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By the same Author,
The Ancient Liturgy of the Church of England, according to the Uses of Sarum, Bangor, York, and Hereford, and the modern Roman Liturgy, arranged in parallel columns.
SECOND EDITION, with many additional Notes and the Preface re-written and enlarged. 1846. One Vol. 8vo.
Also by the same Author,
A History of the Martin Marprelate Controversy in the reign of Queen Elizabeth. 1845. Crown 8vo.
OR OCCASIONAL OFFICES OF THE CHURCH OF
BY THE REV. WILLIAM MASKELL M. A.
IN TWO VOLUMES
CANNOT think that any, even a short, Preface to these volumes is of absolute necessity. They will sufficiently explain themselves: and are intended to supply, according to the profession of their titlepages, some information respecting the ritual and offices of the Church of England, during the centuries immediately preceding the Reformation. And this information has been sought for, in the only fit repositories of it, that is, in the actual documents themselves which may yet be extant.
But I would take this opportunity of expressing my fear, that although many means and opportunities have been open to me, they have not been so profitably used as they ought to have been that instead of one Office having been selected, another rather should have been chosen that the notes and observations are
1 I look forward to being permitted, in a third and concluding volume, to republish the ancient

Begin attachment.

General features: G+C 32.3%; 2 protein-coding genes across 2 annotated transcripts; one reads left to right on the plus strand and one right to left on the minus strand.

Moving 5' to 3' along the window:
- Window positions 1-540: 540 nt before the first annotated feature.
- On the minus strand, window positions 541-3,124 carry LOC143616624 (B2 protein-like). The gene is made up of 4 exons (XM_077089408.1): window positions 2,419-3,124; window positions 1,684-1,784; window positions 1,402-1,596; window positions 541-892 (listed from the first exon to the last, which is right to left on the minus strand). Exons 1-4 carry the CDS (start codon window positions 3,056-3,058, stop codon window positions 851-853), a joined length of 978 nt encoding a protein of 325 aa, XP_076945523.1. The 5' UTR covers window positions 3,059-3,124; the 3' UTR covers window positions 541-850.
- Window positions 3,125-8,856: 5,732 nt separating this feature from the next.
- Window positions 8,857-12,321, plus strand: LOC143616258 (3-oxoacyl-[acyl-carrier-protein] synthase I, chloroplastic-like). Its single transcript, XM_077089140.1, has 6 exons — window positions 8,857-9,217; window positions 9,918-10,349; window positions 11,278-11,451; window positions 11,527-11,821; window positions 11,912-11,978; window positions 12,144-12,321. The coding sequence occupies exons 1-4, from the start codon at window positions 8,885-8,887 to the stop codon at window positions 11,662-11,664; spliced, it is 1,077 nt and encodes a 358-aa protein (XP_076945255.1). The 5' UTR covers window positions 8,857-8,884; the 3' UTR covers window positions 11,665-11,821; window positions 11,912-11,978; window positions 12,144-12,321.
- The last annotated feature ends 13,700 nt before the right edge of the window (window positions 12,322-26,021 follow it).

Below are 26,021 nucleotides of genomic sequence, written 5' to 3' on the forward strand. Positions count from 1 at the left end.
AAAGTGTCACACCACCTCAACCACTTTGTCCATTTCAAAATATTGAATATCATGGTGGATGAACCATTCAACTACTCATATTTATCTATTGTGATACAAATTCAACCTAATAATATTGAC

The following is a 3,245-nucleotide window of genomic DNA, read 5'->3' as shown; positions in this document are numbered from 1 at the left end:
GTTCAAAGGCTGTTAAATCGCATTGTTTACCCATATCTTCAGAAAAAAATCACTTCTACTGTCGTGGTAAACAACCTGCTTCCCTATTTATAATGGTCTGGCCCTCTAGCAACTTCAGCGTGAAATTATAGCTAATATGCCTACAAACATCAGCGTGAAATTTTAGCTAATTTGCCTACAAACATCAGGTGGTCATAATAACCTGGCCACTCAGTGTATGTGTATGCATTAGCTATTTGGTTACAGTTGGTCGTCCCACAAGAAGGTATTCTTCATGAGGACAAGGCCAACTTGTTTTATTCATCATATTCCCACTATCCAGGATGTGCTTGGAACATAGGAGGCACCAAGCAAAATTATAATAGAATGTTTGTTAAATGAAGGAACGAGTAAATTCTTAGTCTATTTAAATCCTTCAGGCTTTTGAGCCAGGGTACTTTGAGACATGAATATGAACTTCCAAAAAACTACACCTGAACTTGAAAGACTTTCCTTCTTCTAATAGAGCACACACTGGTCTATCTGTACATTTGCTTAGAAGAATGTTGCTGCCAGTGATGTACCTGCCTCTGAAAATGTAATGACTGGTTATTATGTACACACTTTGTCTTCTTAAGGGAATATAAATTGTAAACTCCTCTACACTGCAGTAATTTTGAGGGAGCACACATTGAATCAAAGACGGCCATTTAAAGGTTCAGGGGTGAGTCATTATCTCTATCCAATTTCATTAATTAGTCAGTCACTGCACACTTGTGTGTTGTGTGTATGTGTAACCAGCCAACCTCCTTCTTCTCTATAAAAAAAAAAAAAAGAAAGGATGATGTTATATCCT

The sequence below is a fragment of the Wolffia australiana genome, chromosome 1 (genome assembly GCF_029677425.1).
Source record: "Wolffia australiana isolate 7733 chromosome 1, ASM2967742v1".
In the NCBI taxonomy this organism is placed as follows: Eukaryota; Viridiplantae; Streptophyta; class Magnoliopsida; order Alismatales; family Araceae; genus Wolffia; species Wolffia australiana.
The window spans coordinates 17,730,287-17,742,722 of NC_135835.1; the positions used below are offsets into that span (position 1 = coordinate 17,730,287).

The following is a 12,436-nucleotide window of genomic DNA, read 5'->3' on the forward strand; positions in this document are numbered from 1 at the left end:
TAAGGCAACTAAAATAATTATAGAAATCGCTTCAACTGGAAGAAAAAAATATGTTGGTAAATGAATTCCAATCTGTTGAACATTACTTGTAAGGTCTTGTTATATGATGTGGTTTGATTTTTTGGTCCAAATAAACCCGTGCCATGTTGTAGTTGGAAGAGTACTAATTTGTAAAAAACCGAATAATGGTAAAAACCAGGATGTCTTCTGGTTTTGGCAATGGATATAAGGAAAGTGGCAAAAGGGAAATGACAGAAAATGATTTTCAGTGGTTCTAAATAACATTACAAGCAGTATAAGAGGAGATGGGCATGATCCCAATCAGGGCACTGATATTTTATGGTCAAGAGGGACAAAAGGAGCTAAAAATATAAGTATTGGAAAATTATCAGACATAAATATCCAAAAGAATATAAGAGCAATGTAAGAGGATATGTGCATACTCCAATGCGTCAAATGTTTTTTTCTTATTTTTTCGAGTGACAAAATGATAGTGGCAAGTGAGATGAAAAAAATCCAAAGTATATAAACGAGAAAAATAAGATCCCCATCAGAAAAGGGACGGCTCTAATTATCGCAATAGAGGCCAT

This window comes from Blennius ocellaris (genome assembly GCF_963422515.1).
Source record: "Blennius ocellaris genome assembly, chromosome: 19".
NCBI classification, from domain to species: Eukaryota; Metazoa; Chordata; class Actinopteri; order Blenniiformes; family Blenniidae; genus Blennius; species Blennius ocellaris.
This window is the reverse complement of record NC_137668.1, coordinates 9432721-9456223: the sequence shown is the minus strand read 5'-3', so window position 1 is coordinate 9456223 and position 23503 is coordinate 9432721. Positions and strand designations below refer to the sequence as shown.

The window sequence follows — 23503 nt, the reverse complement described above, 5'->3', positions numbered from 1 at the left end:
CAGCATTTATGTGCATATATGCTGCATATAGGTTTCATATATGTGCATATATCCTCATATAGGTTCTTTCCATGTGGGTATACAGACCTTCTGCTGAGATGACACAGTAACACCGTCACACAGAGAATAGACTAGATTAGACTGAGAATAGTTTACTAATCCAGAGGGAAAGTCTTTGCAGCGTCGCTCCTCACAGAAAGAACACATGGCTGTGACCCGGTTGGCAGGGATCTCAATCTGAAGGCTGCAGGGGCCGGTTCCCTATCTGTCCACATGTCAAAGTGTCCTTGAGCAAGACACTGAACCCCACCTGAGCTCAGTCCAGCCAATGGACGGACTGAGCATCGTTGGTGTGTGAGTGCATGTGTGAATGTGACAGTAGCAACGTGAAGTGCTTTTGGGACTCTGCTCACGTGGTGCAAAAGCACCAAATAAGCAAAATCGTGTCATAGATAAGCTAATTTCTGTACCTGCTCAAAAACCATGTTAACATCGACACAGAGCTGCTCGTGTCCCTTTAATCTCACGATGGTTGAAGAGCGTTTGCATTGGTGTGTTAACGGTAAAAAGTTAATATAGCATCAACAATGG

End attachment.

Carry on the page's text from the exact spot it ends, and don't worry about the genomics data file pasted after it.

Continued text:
Ordinal of the Church of England, and the Coronation Service, from the Sarum Pontifical.
not in some places required, and in others, where real difficulties exist, they have been omitted altogether: that references to more authorities should have been added on some particular subjects, or were not necessary upon others. To these and such objections (of the reasonableness of which I cannot but be too sensible) I have only to offer the answer, if answer it may be, that no one can know exactly all that is, or is not, required either by way of explanation, or selection; and that I humbly trust that these volumes, as a whole, will not be found to be entirely useless.
There is much, very much, in the succeeding pages, and in another work which will be published with them, involving doctrines of the highest importance, and opening questions over and over again debated between the various branches of the Catholic Church. To have passed all these by without remark would have been surely blameable: to have entered into them at any length, or with the pretence of exactness in the detail, would have been impossible within the space which my limits could allow. I have therefore been obliged rather to seem to lay down decisions, where reasons might have been demanded; and to give results and determinations instead of the arguments by